It wasn't even sunny out, folks. It was not the heat, I'm just a total pansy. Kayaking on a lake, is not like kayaking on the ocean. I get nauseous running on a treadmill for God's sake. I should have known. I recovered on the beach as Miss M circumnavigated the island in search for a snack shack. She returned shortly with a diet coke. Even at this point, I knew I owed her so much more than a coke. After a few minutes I felt fine, and we decided to move to the other side of the island, which was much calmer and swarming with at least 200 Korean tourists. Miss M took the kayak, and I walked.

Managaha is a small island with a bathroom, spray paint tattoo place, a gear rental booth and a snack shack. It's all about the water. The snorkeling in Pau Pau was NOTHING compared to Managaha. It was great. Beautiful, colorful fish swarming around you (sometimes a little too close) almost as if they were ready to be fed, which is probably the case since they encourage you to bring cooked rice with you to attract the fish. There's no need for bait; these fish were all about checking out the humans. It was a lot of fun, but a little freaky at first. By the end of the day we were swimming along with schools of fish.

By four, we had to head back and I thought we'd grab a snack before taking off, but I guess we missed the announcement that the shack was closing up for the night since all of the announcements were in Korean. So, low on food, tired from the sun and not too pumped to get back in to the kayak, I strapped on my life vest and pushed us off shore.

This time, I knew what was coming and I tried to think past the rocking waves knocking on the boat, and to focus on the horizon or the island, but it just didn't work. It was definitely a quicker trip heading back, and this time I sat up front, but it made no difference. Miss M was a freaking rock star, told me to stop paddling, she'd get us back, and to just relax. That's when it got real bad. So bad that I reverted back to soothing techniques that I did as a child when sick; squinting, tilting my head, rubbing my tongue on the top of my mouth (weird, I know, but it works); however, this is usually a bad sign with me. I knew I was going to puke. I announced this (probably several times) and Miss M pushed through, and talked to me about random things in an attempt to get my mind off the slapping of waves from all sides. Seeing that I was hopeless and basically dead weight in her boat, she offered to dump me at the nearest shore line and to come pick me up in the car. I couldn't even speak. I just nodded, focused ahead and tried to keep breakfast down.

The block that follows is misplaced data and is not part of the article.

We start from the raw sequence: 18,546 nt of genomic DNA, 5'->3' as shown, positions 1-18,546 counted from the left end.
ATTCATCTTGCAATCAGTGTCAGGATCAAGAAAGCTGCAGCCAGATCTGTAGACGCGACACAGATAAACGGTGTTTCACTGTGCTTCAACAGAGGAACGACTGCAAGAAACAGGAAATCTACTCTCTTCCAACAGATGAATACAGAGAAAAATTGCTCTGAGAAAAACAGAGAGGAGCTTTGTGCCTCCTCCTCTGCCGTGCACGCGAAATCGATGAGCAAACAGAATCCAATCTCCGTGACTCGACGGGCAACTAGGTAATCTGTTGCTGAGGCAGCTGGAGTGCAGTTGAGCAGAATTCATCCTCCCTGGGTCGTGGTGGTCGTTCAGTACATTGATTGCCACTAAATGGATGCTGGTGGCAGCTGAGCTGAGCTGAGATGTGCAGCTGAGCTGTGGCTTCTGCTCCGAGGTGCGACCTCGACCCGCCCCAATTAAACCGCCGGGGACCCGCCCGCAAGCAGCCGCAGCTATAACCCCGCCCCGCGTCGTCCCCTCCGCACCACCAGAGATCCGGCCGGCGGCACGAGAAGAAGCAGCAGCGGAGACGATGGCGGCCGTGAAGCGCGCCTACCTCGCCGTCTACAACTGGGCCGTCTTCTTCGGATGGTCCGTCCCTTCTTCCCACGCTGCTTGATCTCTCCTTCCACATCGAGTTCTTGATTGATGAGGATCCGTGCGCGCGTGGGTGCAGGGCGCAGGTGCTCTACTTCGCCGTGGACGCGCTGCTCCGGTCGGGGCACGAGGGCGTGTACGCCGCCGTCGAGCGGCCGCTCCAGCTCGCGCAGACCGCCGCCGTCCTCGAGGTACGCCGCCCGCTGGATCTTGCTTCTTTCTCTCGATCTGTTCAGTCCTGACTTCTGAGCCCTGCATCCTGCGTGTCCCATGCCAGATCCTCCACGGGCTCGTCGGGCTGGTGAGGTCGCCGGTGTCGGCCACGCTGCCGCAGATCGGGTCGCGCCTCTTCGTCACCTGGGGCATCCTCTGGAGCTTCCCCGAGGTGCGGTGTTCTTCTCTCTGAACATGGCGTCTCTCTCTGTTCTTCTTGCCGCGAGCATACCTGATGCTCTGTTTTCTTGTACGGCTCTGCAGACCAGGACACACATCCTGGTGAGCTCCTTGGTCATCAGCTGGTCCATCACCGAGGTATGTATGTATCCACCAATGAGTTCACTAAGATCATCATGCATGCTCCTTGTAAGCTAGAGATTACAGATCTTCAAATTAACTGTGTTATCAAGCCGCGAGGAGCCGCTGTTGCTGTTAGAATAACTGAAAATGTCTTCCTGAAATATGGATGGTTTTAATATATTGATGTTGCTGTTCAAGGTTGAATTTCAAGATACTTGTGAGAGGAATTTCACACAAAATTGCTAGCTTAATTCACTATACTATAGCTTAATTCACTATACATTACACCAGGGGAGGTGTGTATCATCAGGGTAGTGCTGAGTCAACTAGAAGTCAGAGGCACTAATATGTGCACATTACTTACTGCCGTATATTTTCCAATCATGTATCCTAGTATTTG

We got to shore at American Memorial Park, which butts right up to the Hyatt beach, and I fell dramatically onto all fours, heaved, shook (literally, shaking) and tossed my cookies. Not once, not twice, but three times. There have been only a couple more times in my life when I have succumbed to a pathetic state of vomit and needed someone to just take care of my shit for me. This afternoon was one of those moments. As I huffed, and puffed and blew the chunks out, Miss M collected my water, towel and sandals, placed them neatly on the beach (up beach from my vomit and at least three feet away) and said she'd be back as soon as possible. As always, I felt 100% better after my upchucking antics and offered to walk along the beach as she paddled and to meet her at the Hyatt. It worked out beautifully, and I watched my dear friend paddle a two man boat the rest of the way, by herself. We met at the beach, the vendor met up with us, saw that I was walking and asked if I had swum in. Hell No, dude. I was just puking about 700 yards north and walked back here.

It was an embarrassing, beautiful and humbling day. I will not be repeating that trip by kayak, again with Deuce. Tomorrow, we head to Tinian. We're taking the boat (or as a friend kindly referred to it, the "vomit comet"- awesome!) over and a plane back. Miss M is also Doc M and she's hooked me up with some motion-sickness pills. Let's cross our fingers and hope we don't have a repeat performance tomorrow. I'll keep you posted, but for the time being, here's a one of my favorite pics from Saipan.